Urban Wire The Problem Is Not the Criminal Justice Risk Assessment Tool: It’s Systemic Racism
Kelly Roberts Freeman, Mari McGilton
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Judge holds gavel

The justice system process routinely involves people making predictions. Judges, for instance, consider future risk to public safety to make important legal decisions, such as pretrial release or supervision requirements. Criminal justice risk assessment was developed to make these predictions of misconduct more systematic and uniform. But many experts say risk assessment tools are developed with inaccurate crime data that reflect systemic biases. This is especially problematic for high-stakes applications, such as when risk information is used to make pretrial release or detention decisions.

Despite the criticisms, research shows risk assessment tools can better determine someone’s risk than subjective judgement alone. And risk assessment tools can be examined for racial biases, which may help explain why they are receiving so much attention. It is important to recognize that these tools do not operate apart from the justice system or the systemic issues that plague it. Rather, they should be understood within this context and with an eye toward promoting racial justice.

The problem with the data sources and the development  

Risk assessment tools are only as good as the data used and the decisions made by people who develop and use them. Development requires using administrative data containing detailed information on people involved in the justice system. Because the information reported in the data largely relies on legal interpretation and decisionmaking (such as criminal history records) and because people of color are disproportionately affected by the justice system, racial biases are likely built into the data and the risk assessment tool itself. Most notably, these tools often use arrest data to understand both past offending and future criminal behavior, but these measures also reflect behaviors of law enforcement, prosecutors, and courts. So risk assessment tools that use official data would more accurately be described as predicting future justice involvement.

The problem with risk assessment use and interpretation

Scores and associated risk levels (low, medium, high) calculated from these tools are used to make risk-based or risk-informed decisions about programming, treatment, detention, or sentencing conditions. Because the information going into risk scores can reflect racist judgments, polices, and practices (PDF) that disproportionately affect Black communities, agencies should consider how this information is embedded in their risk tool and within their system. For instance, criminal history information is relevant to decisionmaking, but it can be recorded and interpreted unsystematically and subjectively. It may be possible to mitigate biases used to score risk assessment tools by including only specific case outcomes and offense types. A history of convictions, for instance, may be less affected by racial biases than a history of arrests.

Additionally, risk assessment tools do not produce perfect predictions about whether a specific person will engage in a specific behavior, such as reoffending. Rather, they are likelihoods based on the group characteristics and recidivism outcomes of people in the data used to develop the tool. And because these tools categorize risk scores, or likelihoods, into discrete risk categories (PDF), even a one-point difference in score can mean the difference between a medium- or high-risk label. This can then lead to different case and treatment outcomes, such as greater likelihood of detention or increased community-supervision level. Risk scores among people of color have been shown to be higher than for white defendants, which reflects structural disadvantages in arrest, housing, and employment. Moreover, risk is not a direct measure of wrongdoing or harm.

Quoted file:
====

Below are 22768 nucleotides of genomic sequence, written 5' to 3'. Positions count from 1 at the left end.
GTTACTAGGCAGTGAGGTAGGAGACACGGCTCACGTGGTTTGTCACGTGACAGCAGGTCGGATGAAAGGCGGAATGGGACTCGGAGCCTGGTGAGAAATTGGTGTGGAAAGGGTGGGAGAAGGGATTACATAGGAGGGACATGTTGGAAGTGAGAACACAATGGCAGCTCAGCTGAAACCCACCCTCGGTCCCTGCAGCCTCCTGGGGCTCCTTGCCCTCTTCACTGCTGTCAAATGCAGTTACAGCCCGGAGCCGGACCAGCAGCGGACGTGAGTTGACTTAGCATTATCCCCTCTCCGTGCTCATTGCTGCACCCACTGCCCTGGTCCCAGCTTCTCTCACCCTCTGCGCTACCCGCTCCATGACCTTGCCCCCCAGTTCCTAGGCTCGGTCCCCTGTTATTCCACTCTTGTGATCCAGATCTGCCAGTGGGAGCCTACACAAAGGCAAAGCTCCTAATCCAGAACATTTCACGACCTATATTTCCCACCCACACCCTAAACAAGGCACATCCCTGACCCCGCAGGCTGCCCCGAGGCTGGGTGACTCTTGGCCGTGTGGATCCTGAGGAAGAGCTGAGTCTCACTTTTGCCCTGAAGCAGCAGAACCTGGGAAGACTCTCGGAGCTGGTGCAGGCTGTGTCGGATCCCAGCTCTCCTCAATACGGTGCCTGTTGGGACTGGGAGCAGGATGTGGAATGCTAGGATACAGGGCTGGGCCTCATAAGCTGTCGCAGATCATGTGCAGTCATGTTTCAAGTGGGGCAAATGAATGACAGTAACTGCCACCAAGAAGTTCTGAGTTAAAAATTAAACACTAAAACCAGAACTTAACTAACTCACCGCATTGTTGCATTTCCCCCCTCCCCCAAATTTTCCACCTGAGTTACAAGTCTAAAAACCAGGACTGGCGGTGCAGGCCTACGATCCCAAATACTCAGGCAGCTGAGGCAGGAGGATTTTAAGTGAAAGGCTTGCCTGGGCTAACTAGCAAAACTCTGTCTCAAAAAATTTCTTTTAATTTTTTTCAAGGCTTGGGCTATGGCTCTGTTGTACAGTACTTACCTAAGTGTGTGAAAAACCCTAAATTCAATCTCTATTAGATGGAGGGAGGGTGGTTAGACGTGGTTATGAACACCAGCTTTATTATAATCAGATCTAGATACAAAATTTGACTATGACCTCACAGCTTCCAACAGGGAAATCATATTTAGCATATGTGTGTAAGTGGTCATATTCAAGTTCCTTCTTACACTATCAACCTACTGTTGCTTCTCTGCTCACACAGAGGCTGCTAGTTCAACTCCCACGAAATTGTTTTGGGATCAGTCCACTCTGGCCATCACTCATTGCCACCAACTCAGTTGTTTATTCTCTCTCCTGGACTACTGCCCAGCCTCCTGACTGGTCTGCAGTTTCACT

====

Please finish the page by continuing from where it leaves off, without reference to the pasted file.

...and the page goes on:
The criminal justice system can be the solution

Risk assessment tools offer structured, objective, and accountable (PDF) alternatives to subjective decisionmaking in the justice system. But to address systemic biases, developers should exercise transparency regarding each tool’s data sources, decision points, models, and limitations. Policymakers and legal officials must understand the strengths and weaknesses of the data used to create the risk odds and categories. They could also scrutinize the information used to score each item and know its limitations and potential biases. Knowing what each risk assessment tool does and does not tell them, and how to use risk information, will lend itself to more just decisionmaking.

More broadly, researchers and practitioners should recognize that racial biases exist throughout the justice system, and there is a need to identify, limit, and correct injustices (PDF) to address this problem in using justice data. With this goal in mind, the criminal justice field could consider adopting standards for assessing bias and differential effects across populations. Criminal justice agencies could also welcome opportunities to challenge the kinds of information used in legal decisionmaking, such as the role of prior arrests or justice involvement. Rethinking how the criminal justice field uses risk assessment tools could help break down racist practices that permeate the system and further racial equity and justice.

Research Areas Crime, justice, and safety
Tags Racial and ethnic disparities Crime and justice analytics Racial disparities in criminal justice
Policy Centers Justice Policy Center